Also associated with fatigue is pain; one study found that removing opioids from patients who were already receiving them for chronic pain reduced their reported pain by half. Another study conducted over 22 weeks found that reducing sodium intake may help reduce opioid use.
You’re not properly hydrated
We often don’t realize we’re dehydrated until it’s too late, but there are some symptoms that will tell you “Hey, something is wrong here.”
If you feel tired and thirsty, you likely aren’t drinking enough water. Also, if you notice your urine feeling more like semen than clear, you may be also suffering from dehydration.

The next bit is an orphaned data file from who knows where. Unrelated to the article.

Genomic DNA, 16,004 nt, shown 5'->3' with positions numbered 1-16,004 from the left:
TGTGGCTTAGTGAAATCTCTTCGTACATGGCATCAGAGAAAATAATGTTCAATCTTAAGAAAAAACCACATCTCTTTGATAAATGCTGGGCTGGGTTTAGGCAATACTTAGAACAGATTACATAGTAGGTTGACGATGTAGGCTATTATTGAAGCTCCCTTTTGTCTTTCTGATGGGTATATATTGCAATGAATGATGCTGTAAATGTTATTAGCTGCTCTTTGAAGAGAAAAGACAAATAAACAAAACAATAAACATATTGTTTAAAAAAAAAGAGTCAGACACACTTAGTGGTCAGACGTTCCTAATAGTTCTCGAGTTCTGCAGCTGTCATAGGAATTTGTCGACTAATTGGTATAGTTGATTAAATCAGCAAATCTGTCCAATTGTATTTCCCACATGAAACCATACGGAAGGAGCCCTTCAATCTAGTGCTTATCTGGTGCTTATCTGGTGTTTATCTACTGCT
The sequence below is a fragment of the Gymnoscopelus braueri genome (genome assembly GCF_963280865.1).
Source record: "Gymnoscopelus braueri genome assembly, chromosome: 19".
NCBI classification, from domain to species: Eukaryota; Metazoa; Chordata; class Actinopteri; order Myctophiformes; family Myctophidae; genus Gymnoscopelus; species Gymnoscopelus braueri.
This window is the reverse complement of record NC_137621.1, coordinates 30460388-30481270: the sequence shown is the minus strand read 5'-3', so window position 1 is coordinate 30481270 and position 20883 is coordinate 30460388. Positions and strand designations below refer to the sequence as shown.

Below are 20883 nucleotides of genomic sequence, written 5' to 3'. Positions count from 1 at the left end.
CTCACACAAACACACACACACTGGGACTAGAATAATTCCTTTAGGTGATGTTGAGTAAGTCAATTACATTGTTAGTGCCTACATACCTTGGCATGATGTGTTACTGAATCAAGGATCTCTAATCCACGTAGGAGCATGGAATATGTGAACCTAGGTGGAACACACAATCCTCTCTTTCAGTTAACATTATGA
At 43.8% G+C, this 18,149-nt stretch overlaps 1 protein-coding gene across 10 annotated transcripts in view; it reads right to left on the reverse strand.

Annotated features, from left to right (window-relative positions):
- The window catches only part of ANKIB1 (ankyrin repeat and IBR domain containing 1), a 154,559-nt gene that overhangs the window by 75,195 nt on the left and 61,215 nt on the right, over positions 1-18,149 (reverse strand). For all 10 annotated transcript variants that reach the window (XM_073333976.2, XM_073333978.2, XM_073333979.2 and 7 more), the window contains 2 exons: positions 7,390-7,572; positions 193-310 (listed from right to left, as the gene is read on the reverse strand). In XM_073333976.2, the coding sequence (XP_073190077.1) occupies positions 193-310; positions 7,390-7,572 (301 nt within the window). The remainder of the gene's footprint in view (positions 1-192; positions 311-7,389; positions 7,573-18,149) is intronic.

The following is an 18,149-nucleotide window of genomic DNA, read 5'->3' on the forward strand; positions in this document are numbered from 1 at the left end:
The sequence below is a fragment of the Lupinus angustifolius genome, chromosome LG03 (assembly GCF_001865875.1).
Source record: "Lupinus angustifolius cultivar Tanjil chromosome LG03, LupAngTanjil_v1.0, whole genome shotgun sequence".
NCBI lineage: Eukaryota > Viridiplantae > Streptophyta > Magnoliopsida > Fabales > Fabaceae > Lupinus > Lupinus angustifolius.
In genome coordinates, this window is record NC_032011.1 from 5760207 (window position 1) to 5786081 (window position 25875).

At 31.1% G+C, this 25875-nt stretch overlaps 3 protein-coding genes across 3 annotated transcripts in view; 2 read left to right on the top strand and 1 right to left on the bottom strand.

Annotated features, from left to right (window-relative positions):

Also, if you were sweating significantly more than usual, you would have little to no tears in your eyes, which is another sign of being dehydrated.
We can usually control our levels of thirst by paying attention to how we feel. But if you haven’t been keeping track of how much water you’ve been drinking, do so now (it shouldn’t take long).
Next, try to drink at least eight 8-ounce glasses of water per day. If you start experiencing any of these symptoms, talk to your doctor or a health care provider about changing your diet. You may want to limit yourself to only drinking bottled water because many canned foods include water as an ingredient.
However, even distilled water contains minerals that help restore balance to your body. Distilled water has numerous benefits including helping your body filter harmful chemicals and maintaining your thyroid function.
Getting enough sleep makes everyone look better and happier, but it’s especially important for women to look their best, which is why sleeping deprivation